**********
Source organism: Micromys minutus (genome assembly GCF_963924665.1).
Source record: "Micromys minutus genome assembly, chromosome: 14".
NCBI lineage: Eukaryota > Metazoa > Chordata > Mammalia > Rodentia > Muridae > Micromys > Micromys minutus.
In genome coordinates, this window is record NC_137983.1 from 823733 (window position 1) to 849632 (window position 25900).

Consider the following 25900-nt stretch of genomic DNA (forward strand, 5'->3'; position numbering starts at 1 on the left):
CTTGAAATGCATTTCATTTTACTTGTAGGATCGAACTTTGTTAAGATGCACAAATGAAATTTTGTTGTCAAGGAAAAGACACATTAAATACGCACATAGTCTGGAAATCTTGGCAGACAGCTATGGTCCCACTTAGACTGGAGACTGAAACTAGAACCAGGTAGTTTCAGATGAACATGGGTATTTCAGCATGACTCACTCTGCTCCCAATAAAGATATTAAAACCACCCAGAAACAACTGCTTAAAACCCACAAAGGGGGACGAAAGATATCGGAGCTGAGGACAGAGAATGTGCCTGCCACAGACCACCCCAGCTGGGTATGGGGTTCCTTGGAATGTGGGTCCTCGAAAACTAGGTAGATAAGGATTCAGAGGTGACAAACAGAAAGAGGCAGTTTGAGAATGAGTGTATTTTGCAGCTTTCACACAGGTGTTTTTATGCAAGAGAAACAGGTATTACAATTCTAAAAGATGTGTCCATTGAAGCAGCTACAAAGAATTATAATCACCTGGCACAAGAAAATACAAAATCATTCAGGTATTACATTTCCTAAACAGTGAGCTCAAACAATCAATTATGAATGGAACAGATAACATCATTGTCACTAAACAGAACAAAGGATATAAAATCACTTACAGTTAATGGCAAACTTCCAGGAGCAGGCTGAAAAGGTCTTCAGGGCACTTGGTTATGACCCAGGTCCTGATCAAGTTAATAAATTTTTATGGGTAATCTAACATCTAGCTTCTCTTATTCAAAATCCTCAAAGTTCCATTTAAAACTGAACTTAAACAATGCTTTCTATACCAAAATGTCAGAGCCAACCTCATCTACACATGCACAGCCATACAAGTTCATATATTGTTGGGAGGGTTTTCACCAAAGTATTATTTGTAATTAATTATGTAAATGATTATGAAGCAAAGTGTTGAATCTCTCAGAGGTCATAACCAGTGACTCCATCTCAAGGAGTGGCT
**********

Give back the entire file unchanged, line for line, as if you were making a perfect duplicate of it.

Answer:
Source organism: Micromys minutus (genome assembly GCF_963924665.1).
Source record: "Micromys minutus genome assembly, chromosome: 14".
NCBI lineage: Eukaryota > Metazoa > Chordata > Mammalia > Rodentia > Muridae > Micromys > Micromys minutus.
In genome coordinates, this window is record NC_137983.1 from 823733 (window position 1) to 849632 (window position 25900).

Consider the following 25900-nt stretch of genomic DNA (forward strand, 5'->3'; position numbering starts at 1 on the left):
CTTGAAATGCATTTCATTTTACTTGTAGGATCGAACTTTGTTAAGATGCACAAATGAAATTTTGTTGTCAAGGAAAAGACACATTAAATACGCACATAGTCTGGAAATCTTGGCAGACAGCTATGGTCCCACTTAGACTGGAGACTGAAACTAGAACCAGGTAGTTTCAGATGAACATGGGTATTTCAGCATGACTCACTCTGCTCCCAATAAAGATATTAAAACCACCCAGAAACAACTGCTTAAAACCCACAAAGGGGGACGAAAGATATCGGAGCTGAGGACAGAGAATGTGCCTGCCACAGACCACCCCAGCTGGGTATGGGGTTCCTTGGAATGTGGGTCCTCGAAAACTAGGTAGATAAGGATTCAGAGGTGACAAACAGAAAGAGGCAGTTTGAGAATGAGTGTATTTTGCAGCTTTCACACAGGTGTTTTTATGCAAGAGAAACAGGTATTACAATTCTAAAAGATGTGTCCATTGAAGCAGCTACAAAGAATTATAATCACCTGGCACAAGAAAATACAAAATCATTCAGGTATTACATTTCCTAAACAGTGAGCTCAAACAATCAATTATGAATGGAACAGATAACATCATTGTCACTAAACAGAACAAAGGATATAAAATCACTTACAGTTAATGGCAAACTTCCAGGAGCAGGCTGAAAAGGTCTTCAGGGCACTTGGTTATGACCCAGGTCCTGATCAAGTTAATAAATTTTTATGGGTAATCTAACATCTAGCTTCTCTTATTCAAAATCCTCAAAGTTCCATTTAAAACTGAACTTAAACAATGCTTTCTATACCAAAATGTCAGAGCCAACCTCATCTACACATGCACAGCCATACAAGTTCATATATTGTTGGGAGGGTTTTCACCAAAGTATTATTTGTAATTAATTATGTAAATGATTATGAAGCAAAGTGTTGAATCTCTCAGAGGTCATAACCAGTGACTCCATCTCAAGGAGTGGCT